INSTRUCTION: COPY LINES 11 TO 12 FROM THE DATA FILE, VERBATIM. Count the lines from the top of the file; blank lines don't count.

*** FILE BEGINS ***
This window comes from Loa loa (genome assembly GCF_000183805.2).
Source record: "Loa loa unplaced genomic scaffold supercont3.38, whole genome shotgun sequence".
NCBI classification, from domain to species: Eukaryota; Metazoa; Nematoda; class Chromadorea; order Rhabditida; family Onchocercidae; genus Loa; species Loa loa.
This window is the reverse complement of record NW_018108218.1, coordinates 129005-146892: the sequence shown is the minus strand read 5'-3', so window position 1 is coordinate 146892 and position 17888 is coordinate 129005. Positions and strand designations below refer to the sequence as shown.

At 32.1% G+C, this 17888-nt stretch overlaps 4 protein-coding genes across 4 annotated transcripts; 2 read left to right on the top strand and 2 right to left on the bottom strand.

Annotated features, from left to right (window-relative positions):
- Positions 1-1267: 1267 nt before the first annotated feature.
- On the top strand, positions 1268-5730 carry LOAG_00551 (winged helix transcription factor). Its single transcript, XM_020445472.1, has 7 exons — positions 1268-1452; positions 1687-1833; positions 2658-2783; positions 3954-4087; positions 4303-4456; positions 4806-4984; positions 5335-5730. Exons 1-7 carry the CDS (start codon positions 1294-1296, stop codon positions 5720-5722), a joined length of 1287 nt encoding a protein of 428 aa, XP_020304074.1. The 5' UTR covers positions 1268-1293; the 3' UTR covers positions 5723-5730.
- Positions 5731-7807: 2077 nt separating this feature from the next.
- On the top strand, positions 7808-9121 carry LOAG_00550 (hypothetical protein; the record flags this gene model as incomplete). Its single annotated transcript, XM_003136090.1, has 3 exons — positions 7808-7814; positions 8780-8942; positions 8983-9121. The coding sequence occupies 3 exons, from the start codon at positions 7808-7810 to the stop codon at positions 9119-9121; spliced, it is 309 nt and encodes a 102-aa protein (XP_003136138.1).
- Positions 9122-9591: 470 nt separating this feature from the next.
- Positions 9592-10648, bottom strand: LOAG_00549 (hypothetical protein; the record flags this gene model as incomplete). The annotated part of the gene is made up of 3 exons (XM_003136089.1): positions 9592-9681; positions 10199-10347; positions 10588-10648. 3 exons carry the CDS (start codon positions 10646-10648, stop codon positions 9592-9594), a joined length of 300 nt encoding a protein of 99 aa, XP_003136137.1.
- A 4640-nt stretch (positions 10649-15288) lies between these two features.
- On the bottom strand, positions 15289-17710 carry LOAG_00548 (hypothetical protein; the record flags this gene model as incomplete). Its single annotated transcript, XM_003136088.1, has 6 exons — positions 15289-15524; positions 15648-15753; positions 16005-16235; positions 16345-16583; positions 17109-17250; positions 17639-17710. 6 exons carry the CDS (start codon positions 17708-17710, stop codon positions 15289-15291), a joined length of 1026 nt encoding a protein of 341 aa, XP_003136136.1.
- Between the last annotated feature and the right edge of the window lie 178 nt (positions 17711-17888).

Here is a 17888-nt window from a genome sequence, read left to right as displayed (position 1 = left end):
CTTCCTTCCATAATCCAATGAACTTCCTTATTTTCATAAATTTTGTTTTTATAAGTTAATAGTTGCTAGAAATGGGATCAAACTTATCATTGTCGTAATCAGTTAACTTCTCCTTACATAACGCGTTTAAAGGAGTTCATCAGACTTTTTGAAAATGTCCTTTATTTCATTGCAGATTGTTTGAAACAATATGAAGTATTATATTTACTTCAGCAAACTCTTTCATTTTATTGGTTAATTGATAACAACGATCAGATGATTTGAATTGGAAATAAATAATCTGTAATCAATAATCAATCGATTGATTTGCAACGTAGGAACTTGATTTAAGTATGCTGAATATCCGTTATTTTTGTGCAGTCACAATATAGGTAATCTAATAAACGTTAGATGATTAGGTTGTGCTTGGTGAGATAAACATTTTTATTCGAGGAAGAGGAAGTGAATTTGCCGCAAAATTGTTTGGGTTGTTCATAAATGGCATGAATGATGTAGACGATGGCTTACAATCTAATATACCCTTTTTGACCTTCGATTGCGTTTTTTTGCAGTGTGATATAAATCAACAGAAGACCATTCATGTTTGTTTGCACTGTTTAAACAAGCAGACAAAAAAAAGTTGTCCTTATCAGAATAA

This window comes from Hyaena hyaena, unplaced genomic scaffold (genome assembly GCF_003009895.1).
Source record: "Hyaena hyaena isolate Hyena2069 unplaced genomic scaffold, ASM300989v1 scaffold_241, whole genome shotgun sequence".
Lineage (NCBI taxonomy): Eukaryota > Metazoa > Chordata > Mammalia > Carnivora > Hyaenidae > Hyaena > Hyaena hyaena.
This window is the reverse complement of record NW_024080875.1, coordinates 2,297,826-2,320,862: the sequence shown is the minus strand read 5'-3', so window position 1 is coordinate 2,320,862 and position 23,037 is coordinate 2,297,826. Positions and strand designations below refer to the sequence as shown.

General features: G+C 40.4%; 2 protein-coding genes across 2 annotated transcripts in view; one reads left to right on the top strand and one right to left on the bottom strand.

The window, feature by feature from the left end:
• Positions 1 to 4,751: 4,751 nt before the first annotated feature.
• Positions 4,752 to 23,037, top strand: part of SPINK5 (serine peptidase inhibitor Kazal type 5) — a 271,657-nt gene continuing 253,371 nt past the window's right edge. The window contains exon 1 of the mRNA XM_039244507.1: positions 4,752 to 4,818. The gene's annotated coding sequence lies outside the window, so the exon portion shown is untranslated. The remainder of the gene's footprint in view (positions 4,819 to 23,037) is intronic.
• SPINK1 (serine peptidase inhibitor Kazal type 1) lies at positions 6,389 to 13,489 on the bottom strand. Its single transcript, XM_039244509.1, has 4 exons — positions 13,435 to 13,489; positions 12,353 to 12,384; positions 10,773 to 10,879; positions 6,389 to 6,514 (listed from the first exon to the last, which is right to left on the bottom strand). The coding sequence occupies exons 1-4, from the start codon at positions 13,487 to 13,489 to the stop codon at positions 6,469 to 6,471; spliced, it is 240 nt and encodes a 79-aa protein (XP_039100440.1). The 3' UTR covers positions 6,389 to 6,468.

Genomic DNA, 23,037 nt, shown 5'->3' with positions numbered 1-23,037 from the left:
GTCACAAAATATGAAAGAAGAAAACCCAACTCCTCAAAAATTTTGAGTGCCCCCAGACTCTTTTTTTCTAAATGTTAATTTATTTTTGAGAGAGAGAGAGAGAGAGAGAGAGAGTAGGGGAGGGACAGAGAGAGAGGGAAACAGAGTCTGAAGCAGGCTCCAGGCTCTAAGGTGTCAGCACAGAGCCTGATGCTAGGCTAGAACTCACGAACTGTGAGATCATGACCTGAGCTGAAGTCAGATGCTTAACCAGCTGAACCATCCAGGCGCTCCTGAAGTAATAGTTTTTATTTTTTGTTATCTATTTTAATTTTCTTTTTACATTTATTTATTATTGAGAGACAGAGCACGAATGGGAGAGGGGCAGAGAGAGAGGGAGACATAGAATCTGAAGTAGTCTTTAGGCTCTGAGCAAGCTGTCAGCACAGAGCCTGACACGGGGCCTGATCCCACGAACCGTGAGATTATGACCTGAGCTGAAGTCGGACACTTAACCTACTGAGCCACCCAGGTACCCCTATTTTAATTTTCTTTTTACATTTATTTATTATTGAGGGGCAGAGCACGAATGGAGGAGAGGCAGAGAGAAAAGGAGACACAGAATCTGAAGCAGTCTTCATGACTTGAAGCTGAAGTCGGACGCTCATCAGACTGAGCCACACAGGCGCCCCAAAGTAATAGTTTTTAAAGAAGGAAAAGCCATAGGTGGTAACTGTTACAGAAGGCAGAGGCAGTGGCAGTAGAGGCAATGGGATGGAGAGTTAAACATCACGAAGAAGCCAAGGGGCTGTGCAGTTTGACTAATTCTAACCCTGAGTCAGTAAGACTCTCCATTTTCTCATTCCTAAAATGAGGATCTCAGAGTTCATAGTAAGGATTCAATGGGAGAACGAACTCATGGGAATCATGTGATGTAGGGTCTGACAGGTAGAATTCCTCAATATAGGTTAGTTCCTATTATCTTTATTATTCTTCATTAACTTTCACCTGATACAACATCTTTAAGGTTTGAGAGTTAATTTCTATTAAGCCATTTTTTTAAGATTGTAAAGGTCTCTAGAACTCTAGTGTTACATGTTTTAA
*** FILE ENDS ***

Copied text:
- Positions 9122-9591: 470 nt separating this feature from the next.
- Positions 9592-10648, bottom strand: LOAG_00549 (hypothetical protein; the record flags this gene model as incomplete). The annotated part of the gene is made up of 3 exons (XM_003136089.1): positions 9592-9681; positions 10199-10347; positions 10588-10648. 3 exons carry the CDS (start codon positions 10646-10648, stop codon positions 9592-9594), a joined length of 300 nt encoding a protein of 99 aa, XP_003136137.1.